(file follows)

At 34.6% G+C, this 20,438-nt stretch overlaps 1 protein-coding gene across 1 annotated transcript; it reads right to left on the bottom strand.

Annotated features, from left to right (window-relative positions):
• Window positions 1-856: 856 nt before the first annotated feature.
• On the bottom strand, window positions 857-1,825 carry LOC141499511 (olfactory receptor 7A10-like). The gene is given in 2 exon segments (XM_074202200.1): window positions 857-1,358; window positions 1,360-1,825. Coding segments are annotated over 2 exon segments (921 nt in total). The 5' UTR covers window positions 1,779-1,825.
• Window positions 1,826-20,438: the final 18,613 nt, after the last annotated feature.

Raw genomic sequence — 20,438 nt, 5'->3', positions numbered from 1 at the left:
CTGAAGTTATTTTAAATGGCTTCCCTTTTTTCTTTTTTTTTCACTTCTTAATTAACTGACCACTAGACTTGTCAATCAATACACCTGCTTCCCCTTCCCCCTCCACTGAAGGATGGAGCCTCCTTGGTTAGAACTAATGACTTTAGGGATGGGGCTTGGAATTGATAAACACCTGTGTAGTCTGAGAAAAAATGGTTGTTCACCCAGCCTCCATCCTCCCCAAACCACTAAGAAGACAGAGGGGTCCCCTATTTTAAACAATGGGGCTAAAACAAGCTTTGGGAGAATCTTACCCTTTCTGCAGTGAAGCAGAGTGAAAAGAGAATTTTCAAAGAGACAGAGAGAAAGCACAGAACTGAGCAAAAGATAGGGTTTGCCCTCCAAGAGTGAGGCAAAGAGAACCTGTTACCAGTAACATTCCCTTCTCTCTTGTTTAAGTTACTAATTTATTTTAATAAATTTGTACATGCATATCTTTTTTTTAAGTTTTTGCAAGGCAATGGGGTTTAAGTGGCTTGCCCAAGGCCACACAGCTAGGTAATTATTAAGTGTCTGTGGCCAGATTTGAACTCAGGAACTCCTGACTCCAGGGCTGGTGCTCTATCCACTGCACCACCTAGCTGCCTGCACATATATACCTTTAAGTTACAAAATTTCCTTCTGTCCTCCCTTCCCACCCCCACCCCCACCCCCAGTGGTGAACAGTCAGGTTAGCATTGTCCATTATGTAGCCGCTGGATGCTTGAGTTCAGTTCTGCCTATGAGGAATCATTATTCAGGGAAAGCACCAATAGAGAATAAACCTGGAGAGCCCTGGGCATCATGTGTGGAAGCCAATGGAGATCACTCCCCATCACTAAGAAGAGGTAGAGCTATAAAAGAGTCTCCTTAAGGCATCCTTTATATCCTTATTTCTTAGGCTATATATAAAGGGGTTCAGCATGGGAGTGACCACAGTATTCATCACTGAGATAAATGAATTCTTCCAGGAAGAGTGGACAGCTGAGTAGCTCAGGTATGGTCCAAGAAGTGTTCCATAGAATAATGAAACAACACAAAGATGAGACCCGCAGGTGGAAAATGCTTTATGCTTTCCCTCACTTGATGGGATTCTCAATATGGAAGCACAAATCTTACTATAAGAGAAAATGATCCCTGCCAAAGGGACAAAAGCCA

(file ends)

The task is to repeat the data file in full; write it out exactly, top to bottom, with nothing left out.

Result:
At 34.6% G+C, this 20,438-nt stretch overlaps 1 protein-coding gene across 1 annotated transcript; it reads right to left on the bottom strand.

Annotated features, from left to right (window-relative positions):
• Window positions 1-856: 856 nt before the first annotated feature.
• On the bottom strand, window positions 857-1,825 carry LOC141499511 (olfactory receptor 7A10-like). The gene is given in 2 exon segments (XM_074202200.1): window positions 857-1,358; window positions 1,360-1,825. Coding segments are annotated over 2 exon segments (921 nt in total). The 5' UTR covers window positions 1,779-1,825.
• Window positions 1,826-20,438: the final 18,613 nt, after the last annotated feature.

Raw genomic sequence — 20,438 nt, 5'->3', positions numbered from 1 at the left:
CTGAAGTTATTTTAAATGGCTTCCCTTTTTTCTTTTTTTTTCACTTCTTAATTAACTGACCACTAGACTTGTCAATCAATACACCTGCTTCCCCTTCCCCCTCCACTGAAGGATGGAGCCTCCTTGGTTAGAACTAATGACTTTAGGGATGGGGCTTGGAATTGATAAACACCTGTGTAGTCTGAGAAAAAATGGTTGTTCACCCAGCCTCCATCCTCCCCAAACCACTAAGAAGACAGAGGGGTCCCCTATTTTAAACAATGGGGCTAAAACAAGCTTTGGGAGAATCTTACCCTTTCTGCAGTGAAGCAGAGTGAAAAGAGAATTTTCAAAGAGACAGAGAGAAAGCACAGAACTGAGCAAAAGATAGGGTTTGCCCTCCAAGAGTGAGGCAAAGAGAACCTGTTACCAGTAACATTCCCTTCTCTCTTGTTTAAGTTACTAATTTATTTTAATAAATTTGTACATGCATATCTTTTTTTTAAGTTTTTGCAAGGCAATGGGGTTTAAGTGGCTTGCCCAAGGCCACACAGCTAGGTAATTATTAAGTGTCTGTGGCCAGATTTGAACTCAGGAACTCCTGACTCCAGGGCTGGTGCTCTATCCACTGCACCACCTAGCTGCCTGCACATATATACCTTTAAGTTACAAAATTTCCTTCTGTCCTCCCTTCCCACCCCCACCCCCACCCCCAGTGGTGAACAGTCAGGTTAGCATTGTCCATTATGTAGCCGCTGGATGCTTGAGTTCAGTTCTGCCTATGAGGAATCATTATTCAGGGAAAGCACCAATAGAGAATAAACCTGGAGAGCCCTGGGCATCATGTGTGGAAGCCAATGGAGATCACTCCCCATCACTAAGAAGAGGTAGAGCTATAAAAGAGTCTCCTTAAGGCATCCTTTATATCCTTATTTCTTAGGCTATATATAAAGGGGTTCAGCATGGGAGTGACCACAGTATTCATCACTGAGATAAATGAATTCTTCCAGGAAGAGTGGACAGCTGAGTAGCTCAGGTATGGTCCAAGAAGTGTTCCATAGAATAATGAAACAACACAAAGATGAGACCCGCAGGTGGAAAATGCTTTATGCTTTCCCTCACTTGATGGGATTCTCAATATGGAAGCACAAATCTTACTATAAGAGAAAATGATCCCTGCCAAAGGGACAAAAGCCA